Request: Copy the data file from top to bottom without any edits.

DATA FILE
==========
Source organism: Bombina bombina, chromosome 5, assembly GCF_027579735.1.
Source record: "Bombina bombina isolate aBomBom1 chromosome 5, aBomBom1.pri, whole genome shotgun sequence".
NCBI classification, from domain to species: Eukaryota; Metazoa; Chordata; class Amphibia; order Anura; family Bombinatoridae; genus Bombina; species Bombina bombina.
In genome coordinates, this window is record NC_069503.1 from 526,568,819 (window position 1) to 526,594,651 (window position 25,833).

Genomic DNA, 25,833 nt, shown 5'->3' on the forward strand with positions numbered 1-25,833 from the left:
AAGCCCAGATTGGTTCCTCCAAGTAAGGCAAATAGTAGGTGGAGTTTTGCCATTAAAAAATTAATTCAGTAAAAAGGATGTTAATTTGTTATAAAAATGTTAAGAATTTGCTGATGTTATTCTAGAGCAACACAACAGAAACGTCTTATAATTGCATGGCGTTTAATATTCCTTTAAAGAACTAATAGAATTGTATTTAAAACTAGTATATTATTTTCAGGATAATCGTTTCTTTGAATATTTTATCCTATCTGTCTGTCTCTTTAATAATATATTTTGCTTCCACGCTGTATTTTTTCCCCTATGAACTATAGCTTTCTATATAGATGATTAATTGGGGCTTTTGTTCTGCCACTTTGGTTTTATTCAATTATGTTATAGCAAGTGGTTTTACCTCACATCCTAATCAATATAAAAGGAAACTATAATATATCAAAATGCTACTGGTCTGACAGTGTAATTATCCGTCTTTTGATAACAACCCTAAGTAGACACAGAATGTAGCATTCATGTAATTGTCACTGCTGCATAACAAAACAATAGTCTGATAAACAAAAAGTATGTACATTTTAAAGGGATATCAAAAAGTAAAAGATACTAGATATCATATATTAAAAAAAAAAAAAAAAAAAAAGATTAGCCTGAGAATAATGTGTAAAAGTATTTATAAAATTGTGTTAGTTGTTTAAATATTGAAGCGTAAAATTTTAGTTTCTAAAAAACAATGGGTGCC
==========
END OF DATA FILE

Source organism: Bombina bombina, chromosome 5, assembly GCF_027579735.1.
Source record: "Bombina bombina isolate aBomBom1 chromosome 5, aBomBom1.pri, whole genome shotgun sequence".
NCBI classification, from domain to species: Eukaryota; Metazoa; Chordata; class Amphibia; order Anura; family Bombinatoridae; genus Bombina; species Bombina bombina.
In genome coordinates, this window is record NC_069503.1 from 526,568,819 (window position 1) to 526,594,651 (window position 25,833).

Genomic DNA, 25,833 nt, shown 5'->3' on the forward strand with positions numbered 1-25,833 from the left:
AAGCCCAGATTGGTTCCTCCAAGTAAGGCAAATAGTAGGTGGAGTTTTGCCATTAAAAAATTAATTCAGTAAAAAGGATGTTAATTTGTTATAAAAATGTTAAGAATTTGCTGATGTTATTCTAGAGCAACACAACAGAAACGTCTTATAATTGCATGGCGTTTAATATTCCTTTAAAGAACTAATAGAATTGTATTTAAAACTAGTATATTATTTTCAGGATAATCGTTTCTTTGAATATTTTATCCTATCTGTCTGTCTCTTTAATAATATATTTTGCTTCCACGCTGTATTTTTTCCCCTATGAACTATAGCTTTCTATATAGATGATTAATTGGGGCTTTTGTTCTGCCACTTTGGTTTTATTCAATTATGTTATAGCAAGTGGTTTTACCTCACATCCTAATCAATATAAAAGGAAACTATAATATATCAAAATGCTACTGGTCTGACAGTGTAATTATCCGTCTTTTGATAACAACCCTAAGTAGACACAGAATGTAGCATTCATGTAATTGTCACTGCTGCATAACAAAACAATAGTCTGATAAACAAAAAGTATGTACATTTTAAAGGGATATCAAAAAGTAAAAGATACTAGATATCATATATTAAAAAAAAAAAAAAAAAAAAAGATTAGCCTGAGAATAATGTGTAAAAGTATTTATAAAATTGTGTTAGTTGTTTAAATATTGAAGCGTAAAATTTTAGTTTCTAAAAAACAATGGGTGCC